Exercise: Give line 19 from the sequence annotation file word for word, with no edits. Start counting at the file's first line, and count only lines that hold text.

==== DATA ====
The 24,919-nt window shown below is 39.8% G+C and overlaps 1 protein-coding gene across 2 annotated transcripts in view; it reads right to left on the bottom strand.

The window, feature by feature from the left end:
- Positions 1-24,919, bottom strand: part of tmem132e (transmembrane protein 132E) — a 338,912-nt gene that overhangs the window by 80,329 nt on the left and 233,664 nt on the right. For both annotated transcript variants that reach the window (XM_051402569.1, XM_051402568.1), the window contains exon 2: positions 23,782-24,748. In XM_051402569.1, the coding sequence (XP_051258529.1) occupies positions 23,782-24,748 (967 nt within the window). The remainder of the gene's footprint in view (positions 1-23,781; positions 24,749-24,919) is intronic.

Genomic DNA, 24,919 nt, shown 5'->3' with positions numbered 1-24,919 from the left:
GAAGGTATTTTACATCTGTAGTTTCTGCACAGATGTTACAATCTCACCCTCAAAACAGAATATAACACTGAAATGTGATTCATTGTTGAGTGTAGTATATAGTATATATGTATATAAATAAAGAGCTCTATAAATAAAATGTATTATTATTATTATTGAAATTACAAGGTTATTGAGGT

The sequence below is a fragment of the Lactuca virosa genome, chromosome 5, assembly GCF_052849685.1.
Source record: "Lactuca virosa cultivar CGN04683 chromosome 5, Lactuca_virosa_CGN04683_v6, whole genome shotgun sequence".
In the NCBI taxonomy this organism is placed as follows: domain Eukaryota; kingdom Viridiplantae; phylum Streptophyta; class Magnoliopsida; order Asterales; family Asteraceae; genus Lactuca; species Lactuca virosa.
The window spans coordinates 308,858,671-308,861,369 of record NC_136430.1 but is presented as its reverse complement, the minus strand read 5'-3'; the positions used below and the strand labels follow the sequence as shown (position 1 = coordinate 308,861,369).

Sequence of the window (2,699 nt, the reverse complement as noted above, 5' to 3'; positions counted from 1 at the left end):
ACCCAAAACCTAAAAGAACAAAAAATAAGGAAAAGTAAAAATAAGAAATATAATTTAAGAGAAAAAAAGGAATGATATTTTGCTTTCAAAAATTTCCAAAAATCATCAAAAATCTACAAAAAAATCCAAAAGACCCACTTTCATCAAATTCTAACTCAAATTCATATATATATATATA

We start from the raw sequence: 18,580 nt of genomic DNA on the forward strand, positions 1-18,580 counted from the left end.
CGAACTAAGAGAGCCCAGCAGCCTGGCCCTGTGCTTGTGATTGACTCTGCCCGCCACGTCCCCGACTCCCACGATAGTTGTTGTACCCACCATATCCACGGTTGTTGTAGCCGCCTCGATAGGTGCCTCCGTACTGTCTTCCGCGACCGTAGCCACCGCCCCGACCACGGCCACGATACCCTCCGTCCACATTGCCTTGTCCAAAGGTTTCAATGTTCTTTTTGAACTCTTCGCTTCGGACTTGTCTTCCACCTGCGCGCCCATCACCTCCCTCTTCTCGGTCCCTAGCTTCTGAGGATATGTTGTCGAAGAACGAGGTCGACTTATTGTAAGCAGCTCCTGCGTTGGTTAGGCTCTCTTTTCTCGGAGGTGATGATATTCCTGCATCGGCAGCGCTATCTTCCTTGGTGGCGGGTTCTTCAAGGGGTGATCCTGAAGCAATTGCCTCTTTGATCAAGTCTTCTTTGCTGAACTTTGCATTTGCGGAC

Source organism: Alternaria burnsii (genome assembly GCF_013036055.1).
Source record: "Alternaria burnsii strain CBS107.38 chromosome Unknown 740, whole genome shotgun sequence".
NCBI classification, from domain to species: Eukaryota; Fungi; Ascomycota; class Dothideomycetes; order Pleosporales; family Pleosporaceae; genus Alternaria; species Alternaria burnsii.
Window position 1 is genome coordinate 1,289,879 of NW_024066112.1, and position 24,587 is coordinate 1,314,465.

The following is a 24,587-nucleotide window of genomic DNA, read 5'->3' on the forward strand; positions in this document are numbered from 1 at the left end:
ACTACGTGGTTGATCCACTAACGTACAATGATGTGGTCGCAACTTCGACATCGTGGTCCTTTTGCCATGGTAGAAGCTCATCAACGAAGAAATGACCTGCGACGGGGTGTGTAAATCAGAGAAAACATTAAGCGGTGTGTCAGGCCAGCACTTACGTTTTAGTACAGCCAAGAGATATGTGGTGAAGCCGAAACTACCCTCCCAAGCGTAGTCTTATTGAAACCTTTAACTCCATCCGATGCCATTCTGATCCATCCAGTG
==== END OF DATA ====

ACTACGTGGTTGATCCACTAACGTACAATGATGTGGTCGCAACTTCGACATCGTGGTCCTTTTGCCATGGTAGAAGCTCATCAACGAAGAAATGACCTGCGACGGGGTGTGTAAATCAGAGAAAACATTAAGCGGTGTGTCAGGCCAGCACTTACGTTTTAGTACAGCCAAGAGATATGTGGTGAAGCCGAAACTACCCTCCCAAGCGTAGTCTTATTGAAACCTTTAACTCCATCCGATGCCATTCTGATCCATCCAGTG